Environmental exposures are known to cause chronic diseases such as asthma or chronic obstructive pulmonary disease. In recent years, the Lai Laboratory at Mass General has begun to understand that many non-communicable diseases are influenced or even caused by the microbial communities that have co-evolved with us. It is increasingly clear that environmental exposures may also modulate the human microbiome.
Our laboratory focuses on how common environmental exposures, such as air pollution influence lung health and the role the human microbiome plays in modulating the effect of such exposures.
The School Microbiome and Asthma Morbidity in Children
There is a fundamental gap in understanding how to define and create a “healthy” indoor microbial environment for the 300 million children and adults with asthma. We have been studying how the classroom microbiome of children affects their asthma, and how different air cleaning strategies changes the classroom microbiome and improve symptoms.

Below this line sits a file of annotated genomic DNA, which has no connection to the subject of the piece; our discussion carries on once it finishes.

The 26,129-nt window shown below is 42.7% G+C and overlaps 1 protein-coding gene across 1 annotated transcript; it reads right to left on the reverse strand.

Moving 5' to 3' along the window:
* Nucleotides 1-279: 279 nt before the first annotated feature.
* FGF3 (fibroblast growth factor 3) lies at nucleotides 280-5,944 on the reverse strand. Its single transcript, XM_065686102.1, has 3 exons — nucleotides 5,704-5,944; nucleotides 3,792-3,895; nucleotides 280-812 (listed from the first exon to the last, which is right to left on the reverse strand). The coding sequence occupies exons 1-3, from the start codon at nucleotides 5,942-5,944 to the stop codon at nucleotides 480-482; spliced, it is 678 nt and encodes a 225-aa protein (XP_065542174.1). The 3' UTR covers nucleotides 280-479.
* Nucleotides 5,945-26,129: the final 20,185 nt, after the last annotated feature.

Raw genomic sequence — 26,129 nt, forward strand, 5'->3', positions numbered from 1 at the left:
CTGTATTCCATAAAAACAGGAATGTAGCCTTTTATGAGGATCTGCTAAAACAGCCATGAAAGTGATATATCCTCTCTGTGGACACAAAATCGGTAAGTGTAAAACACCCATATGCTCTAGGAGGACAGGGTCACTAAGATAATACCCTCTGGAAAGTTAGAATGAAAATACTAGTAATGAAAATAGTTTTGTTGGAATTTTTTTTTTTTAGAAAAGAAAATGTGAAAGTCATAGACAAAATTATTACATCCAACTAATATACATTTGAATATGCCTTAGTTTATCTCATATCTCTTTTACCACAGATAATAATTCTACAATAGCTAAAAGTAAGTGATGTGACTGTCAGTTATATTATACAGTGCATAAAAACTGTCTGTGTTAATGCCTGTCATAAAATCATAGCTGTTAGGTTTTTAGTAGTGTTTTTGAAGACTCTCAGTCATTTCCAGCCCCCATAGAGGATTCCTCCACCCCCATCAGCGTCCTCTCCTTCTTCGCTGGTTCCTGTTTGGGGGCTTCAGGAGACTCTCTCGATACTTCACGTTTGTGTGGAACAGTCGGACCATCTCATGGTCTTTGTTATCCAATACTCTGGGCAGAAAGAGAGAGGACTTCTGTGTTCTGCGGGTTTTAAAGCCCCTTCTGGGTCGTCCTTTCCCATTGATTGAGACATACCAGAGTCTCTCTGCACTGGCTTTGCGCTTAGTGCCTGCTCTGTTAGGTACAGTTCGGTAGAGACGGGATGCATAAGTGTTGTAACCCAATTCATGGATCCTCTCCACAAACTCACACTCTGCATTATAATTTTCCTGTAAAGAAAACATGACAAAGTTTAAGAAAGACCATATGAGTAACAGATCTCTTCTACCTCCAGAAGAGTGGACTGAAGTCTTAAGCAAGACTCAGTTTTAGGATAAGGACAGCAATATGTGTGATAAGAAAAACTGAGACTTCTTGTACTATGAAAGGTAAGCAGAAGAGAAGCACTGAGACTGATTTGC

Household Air Pollution in Rural Uganda
There are three billion people living largely in resource-limited settings relying on solid fuels as their primary source of household energy. These fuels burn inefficiently, leading to household air pollution, which impacts the health of the most vulnerable. We have been studying the contribution of kerosene-based lighting to household air pollution and how a solar lighting intervention may reduce pollution exposure, improve health and provide additional collateral psychosocial benefits.
Effect of Hyperoxia on the Cystic Fibrosis Lung Microbiome
Oxygen is one of the most commonly prescribed treatments for severe lung disease. We are investigating how oxygen may also change the cystic fibrosis lung microbiome and growth of pathogens.